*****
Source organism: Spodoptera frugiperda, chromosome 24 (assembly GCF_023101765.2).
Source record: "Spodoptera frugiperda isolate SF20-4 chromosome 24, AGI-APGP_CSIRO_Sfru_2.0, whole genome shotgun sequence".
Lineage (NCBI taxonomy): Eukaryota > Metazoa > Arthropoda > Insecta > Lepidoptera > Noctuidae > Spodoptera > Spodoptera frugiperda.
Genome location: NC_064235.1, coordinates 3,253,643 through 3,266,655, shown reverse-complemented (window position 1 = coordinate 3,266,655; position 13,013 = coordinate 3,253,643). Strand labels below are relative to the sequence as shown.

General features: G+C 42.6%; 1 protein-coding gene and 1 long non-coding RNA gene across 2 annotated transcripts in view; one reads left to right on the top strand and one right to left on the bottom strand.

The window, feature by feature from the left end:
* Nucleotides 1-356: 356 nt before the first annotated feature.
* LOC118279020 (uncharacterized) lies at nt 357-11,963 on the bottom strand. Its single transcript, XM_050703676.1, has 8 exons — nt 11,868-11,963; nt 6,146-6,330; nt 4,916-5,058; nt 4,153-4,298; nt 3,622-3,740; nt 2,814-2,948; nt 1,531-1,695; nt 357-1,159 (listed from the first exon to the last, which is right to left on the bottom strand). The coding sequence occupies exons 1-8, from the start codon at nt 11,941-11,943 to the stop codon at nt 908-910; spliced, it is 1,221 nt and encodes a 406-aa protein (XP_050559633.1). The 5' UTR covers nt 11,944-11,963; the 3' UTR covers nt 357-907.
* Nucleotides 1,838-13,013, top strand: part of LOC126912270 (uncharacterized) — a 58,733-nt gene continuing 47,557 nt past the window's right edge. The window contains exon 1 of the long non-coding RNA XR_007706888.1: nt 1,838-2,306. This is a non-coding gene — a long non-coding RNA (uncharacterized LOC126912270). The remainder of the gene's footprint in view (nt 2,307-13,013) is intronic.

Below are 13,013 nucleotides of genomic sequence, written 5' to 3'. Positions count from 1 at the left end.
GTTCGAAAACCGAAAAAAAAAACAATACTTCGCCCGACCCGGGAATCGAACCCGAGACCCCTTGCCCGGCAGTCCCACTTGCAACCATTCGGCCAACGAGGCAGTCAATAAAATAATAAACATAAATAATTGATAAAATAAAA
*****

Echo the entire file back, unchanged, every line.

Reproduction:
Source organism: Spodoptera frugiperda, chromosome 24 (assembly GCF_023101765.2).
Source record: "Spodoptera frugiperda isolate SF20-4 chromosome 24, AGI-APGP_CSIRO_Sfru_2.0, whole genome shotgun sequence".
Lineage (NCBI taxonomy): Eukaryota > Metazoa > Arthropoda > Insecta > Lepidoptera > Noctuidae > Spodoptera > Spodoptera frugiperda.
Genome location: NC_064235.1, coordinates 3,253,643 through 3,266,655, shown reverse-complemented (window position 1 = coordinate 3,266,655; position 13,013 = coordinate 3,253,643). Strand labels below are relative to the sequence as shown.

General features: G+C 42.6%; 1 protein-coding gene and 1 long non-coding RNA gene across 2 annotated transcripts in view; one reads left to right on the top strand and one right to left on the bottom strand.

The window, feature by feature from the left end:
* Nucleotides 1-356: 356 nt before the first annotated feature.
* LOC118279020 (uncharacterized) lies at nt 357-11,963 on the bottom strand. Its single transcript, XM_050703676.1, has 8 exons — nt 11,868-11,963; nt 6,146-6,330; nt 4,916-5,058; nt 4,153-4,298; nt 3,622-3,740; nt 2,814-2,948; nt 1,531-1,695; nt 357-1,159 (listed from the first exon to the last, which is right to left on the bottom strand). The coding sequence occupies exons 1-8, from the start codon at nt 11,941-11,943 to the stop codon at nt 908-910; spliced, it is 1,221 nt and encodes a 406-aa protein (XP_050559633.1). The 5' UTR covers nt 11,944-11,963; the 3' UTR covers nt 357-907.
* Nucleotides 1,838-13,013, top strand: part of LOC126912270 (uncharacterized) — a 58,733-nt gene continuing 47,557 nt past the window's right edge. The window contains exon 1 of the long non-coding RNA XR_007706888.1: nt 1,838-2,306. This is a non-coding gene — a long non-coding RNA (uncharacterized LOC126912270). The remainder of the gene's footprint in view (nt 2,307-13,013) is intronic.

Below are 13,013 nucleotides of genomic sequence, written 5' to 3'. Positions count from 1 at the left end.
GTTCGAAAACCGAAAAAAAAAACAATACTTCGCCCGACCCGGGAATCGAACCCGAGACCCCTTGCCCGGCAGTCCCACTTGCAACCATTCGGCCAACGAGGCAGTCAATAAAATAATAAACATAAATAATTGATAAAATAAAA